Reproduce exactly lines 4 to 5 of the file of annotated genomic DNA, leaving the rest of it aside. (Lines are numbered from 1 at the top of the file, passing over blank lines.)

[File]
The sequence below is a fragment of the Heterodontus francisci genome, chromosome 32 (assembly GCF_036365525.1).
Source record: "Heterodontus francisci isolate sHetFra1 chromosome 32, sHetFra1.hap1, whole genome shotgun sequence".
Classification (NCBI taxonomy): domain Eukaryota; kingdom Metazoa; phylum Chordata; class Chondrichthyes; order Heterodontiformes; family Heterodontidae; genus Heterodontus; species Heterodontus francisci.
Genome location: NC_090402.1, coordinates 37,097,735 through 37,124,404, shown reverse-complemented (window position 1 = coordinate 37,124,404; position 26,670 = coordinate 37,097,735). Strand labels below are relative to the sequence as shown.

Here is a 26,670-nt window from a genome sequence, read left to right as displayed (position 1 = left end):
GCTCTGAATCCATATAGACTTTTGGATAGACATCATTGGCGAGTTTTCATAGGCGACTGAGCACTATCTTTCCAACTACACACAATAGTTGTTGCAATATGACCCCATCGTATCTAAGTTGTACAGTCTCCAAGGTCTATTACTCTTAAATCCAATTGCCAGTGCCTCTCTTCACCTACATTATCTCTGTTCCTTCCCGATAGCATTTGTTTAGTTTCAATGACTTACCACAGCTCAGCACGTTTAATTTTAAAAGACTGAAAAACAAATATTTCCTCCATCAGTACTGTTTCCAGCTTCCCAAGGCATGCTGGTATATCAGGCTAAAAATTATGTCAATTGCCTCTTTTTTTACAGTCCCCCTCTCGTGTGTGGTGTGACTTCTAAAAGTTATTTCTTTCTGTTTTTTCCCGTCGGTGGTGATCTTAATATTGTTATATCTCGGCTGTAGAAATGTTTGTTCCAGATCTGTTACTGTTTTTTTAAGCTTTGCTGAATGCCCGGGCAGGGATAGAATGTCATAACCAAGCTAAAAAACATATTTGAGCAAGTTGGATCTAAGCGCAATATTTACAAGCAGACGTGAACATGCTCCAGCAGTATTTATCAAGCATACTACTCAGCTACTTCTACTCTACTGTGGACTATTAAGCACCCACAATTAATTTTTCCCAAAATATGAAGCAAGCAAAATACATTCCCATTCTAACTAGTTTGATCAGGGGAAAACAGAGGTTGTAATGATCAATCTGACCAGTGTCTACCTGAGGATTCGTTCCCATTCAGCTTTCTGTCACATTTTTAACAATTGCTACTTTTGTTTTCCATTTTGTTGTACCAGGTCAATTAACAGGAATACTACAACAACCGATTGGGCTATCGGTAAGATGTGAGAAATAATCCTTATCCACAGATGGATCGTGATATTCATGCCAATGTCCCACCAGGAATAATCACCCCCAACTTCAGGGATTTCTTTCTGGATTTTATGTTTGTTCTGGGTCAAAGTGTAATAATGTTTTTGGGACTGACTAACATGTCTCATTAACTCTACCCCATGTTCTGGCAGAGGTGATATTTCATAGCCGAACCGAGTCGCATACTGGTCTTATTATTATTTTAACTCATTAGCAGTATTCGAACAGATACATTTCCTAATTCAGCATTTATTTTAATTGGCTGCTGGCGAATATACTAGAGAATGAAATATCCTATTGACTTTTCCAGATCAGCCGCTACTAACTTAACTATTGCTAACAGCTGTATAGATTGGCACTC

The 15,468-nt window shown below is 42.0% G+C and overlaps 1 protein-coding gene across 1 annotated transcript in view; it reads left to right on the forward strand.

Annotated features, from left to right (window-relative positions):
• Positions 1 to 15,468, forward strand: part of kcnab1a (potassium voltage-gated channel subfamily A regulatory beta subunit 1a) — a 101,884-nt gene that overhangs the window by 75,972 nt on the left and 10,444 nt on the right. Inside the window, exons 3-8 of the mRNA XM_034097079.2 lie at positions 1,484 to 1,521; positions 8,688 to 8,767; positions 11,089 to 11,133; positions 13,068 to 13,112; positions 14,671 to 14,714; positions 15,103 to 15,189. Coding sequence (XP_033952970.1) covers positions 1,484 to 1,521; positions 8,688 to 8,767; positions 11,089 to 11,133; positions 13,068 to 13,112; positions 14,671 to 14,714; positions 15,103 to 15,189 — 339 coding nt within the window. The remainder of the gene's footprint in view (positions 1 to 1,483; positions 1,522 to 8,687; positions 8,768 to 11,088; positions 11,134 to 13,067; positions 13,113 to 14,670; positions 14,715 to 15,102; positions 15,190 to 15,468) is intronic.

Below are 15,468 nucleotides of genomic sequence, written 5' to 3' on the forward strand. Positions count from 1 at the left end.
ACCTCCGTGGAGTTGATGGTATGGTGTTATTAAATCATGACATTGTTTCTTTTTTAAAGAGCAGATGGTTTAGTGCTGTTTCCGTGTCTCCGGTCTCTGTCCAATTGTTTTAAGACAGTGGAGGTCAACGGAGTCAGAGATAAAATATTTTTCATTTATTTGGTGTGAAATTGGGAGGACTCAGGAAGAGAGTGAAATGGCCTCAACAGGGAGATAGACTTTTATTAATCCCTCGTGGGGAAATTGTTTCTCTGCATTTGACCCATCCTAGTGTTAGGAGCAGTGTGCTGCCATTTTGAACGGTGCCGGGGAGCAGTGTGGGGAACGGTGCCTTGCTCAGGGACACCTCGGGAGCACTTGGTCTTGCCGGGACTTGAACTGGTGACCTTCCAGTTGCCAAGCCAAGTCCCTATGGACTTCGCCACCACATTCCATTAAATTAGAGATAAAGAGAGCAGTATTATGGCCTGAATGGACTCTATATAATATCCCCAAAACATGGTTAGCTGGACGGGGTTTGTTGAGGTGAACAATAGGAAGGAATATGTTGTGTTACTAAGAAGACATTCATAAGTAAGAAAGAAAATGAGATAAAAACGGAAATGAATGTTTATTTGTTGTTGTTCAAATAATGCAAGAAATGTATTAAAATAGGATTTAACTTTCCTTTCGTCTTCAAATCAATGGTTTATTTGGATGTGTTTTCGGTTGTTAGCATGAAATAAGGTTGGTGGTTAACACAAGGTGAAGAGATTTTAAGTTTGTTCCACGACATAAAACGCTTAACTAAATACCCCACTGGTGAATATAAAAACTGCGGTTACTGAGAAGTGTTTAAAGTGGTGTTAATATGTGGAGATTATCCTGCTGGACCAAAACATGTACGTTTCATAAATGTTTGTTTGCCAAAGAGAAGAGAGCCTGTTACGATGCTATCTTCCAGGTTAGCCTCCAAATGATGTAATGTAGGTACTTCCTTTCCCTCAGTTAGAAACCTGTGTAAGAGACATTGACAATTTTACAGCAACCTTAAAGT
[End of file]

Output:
Genome location: NC_090402.1, coordinates 37,097,735 through 37,124,404, shown reverse-complemented (window position 1 = coordinate 37,124,404; position 26,670 = coordinate 37,097,735). Strand labels below are relative to the sequence as shown.

Here is a 26,670-nt window from a genome sequence, read left to right as displayed (position 1 = left end):